The US bond market is fairly easy to understand. Bonds are like loans that the government or corporations issue at a known interest rate for a certain amount of time. This interest rate is for the life of the bond and is paid out semi-annually to the bond holder. They are usually held for long periods of time, such as five years or more. The face value of the bond, which is the amount paid for the bond, is repaid to the bondholder according to the maturity date of the bond (the maturity date being the life of the bond or the set amount of time that the bond is set up for). People like to invest in bonds because they are generally low risk and interest rates are fairly easy to predict. But what important information do we need to know about bonds? There are a lot of main questions to answer about the basics of bonds. We will discuss these questions in the following training document to better understand the US Bond Market. What types of markets are there for bonds? Who are the key players in the bond market? What types of bond investments are available to the individual and to institutional investors? What are the different ways that bonds bought and sold? How are stocks and bonds related or different from one another? Once we have answered all of these questions, you should have a better grip on the basics of bonds. Bond Markets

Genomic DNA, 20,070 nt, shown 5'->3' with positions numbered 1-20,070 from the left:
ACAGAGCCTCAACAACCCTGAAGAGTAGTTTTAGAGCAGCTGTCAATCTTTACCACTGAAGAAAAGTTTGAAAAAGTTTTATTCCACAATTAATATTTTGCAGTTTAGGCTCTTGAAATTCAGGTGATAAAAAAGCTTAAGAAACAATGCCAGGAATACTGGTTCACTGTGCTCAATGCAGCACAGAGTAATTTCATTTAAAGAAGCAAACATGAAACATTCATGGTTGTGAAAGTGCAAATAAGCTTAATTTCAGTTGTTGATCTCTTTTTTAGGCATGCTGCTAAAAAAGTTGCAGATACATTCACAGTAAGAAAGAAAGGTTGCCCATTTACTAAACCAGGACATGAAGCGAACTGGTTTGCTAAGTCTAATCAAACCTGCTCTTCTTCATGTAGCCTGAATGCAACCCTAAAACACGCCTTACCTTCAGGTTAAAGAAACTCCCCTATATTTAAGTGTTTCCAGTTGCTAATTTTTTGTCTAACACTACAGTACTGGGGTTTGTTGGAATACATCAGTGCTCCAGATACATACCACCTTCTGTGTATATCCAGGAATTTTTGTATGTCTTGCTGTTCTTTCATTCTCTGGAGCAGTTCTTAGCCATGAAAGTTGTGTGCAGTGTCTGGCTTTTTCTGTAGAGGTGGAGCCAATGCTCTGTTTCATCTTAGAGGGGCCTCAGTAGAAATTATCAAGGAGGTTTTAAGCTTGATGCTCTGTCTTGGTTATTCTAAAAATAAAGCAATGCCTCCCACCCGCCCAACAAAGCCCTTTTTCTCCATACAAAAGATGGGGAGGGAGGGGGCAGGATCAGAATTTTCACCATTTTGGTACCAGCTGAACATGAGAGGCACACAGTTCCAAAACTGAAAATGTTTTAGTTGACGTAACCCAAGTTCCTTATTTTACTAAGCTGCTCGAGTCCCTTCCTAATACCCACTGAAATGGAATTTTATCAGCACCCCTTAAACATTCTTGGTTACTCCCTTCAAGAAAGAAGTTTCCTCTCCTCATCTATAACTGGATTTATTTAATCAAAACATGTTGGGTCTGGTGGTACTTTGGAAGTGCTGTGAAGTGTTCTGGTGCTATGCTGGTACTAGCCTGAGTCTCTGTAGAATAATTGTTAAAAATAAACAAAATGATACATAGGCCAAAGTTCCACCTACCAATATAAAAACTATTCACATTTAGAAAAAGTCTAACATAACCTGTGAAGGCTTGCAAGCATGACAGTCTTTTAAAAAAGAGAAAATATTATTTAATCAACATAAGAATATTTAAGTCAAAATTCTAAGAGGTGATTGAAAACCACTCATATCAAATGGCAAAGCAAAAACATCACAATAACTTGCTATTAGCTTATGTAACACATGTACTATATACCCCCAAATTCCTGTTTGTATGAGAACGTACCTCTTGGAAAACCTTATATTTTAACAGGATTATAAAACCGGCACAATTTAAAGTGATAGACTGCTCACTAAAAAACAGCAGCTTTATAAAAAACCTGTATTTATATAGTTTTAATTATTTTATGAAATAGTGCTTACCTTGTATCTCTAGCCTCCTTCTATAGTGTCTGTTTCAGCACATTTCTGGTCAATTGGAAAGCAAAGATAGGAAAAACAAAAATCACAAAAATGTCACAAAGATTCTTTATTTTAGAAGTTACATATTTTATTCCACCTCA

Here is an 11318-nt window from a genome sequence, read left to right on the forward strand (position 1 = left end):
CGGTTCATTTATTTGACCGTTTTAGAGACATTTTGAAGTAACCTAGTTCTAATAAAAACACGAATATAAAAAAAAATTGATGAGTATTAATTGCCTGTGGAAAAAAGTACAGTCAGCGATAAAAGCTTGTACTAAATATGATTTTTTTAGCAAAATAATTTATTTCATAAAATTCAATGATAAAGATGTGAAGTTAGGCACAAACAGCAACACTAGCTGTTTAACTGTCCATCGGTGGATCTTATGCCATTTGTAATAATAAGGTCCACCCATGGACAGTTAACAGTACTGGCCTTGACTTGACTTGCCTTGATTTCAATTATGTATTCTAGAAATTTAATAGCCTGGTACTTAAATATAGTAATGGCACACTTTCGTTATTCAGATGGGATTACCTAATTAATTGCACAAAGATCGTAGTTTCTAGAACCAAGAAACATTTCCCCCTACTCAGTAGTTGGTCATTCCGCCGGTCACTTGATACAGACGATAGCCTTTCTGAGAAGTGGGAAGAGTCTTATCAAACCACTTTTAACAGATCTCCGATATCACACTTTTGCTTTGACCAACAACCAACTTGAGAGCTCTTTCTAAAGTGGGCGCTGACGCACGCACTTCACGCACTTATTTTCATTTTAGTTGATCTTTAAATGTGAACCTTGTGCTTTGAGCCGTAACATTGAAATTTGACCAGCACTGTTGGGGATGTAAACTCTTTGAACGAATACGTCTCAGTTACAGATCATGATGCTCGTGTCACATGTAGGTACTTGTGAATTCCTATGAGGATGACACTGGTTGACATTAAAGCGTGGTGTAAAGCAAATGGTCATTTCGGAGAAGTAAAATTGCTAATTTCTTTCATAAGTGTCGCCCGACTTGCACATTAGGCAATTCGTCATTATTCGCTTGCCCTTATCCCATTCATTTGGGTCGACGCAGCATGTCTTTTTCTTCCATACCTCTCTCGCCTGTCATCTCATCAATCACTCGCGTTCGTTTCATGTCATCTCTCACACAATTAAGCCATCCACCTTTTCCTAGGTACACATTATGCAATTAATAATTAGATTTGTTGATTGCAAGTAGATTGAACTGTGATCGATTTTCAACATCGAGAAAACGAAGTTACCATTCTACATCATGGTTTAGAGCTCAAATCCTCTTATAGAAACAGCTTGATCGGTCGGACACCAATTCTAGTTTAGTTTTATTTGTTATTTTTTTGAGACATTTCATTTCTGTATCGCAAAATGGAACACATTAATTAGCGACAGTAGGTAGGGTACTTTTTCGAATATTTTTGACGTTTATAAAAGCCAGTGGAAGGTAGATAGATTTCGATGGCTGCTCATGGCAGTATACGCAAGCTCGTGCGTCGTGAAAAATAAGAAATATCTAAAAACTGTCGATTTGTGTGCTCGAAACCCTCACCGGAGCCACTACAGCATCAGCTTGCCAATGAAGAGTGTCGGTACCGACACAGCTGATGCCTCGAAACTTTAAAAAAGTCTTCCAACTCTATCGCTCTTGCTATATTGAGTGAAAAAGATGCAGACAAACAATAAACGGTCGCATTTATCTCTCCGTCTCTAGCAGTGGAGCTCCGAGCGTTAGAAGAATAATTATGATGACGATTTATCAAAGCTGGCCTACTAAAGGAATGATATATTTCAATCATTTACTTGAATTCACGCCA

There are two main markets for bonds. The first is called the primary market "in which new issues of securities are sold to the public" (Gitman & Joehnk, 2005, p. 36). This means that when the government or a corporation issues new bonds to sell to the public, they reap the profits from the sales of the bonds to fund government programs or corporate expansions or any other reason for which they might need the money.
The other is the secondary market, which is where the bonds can be re-issued by the corporation or the first issued bonds can be sold by current...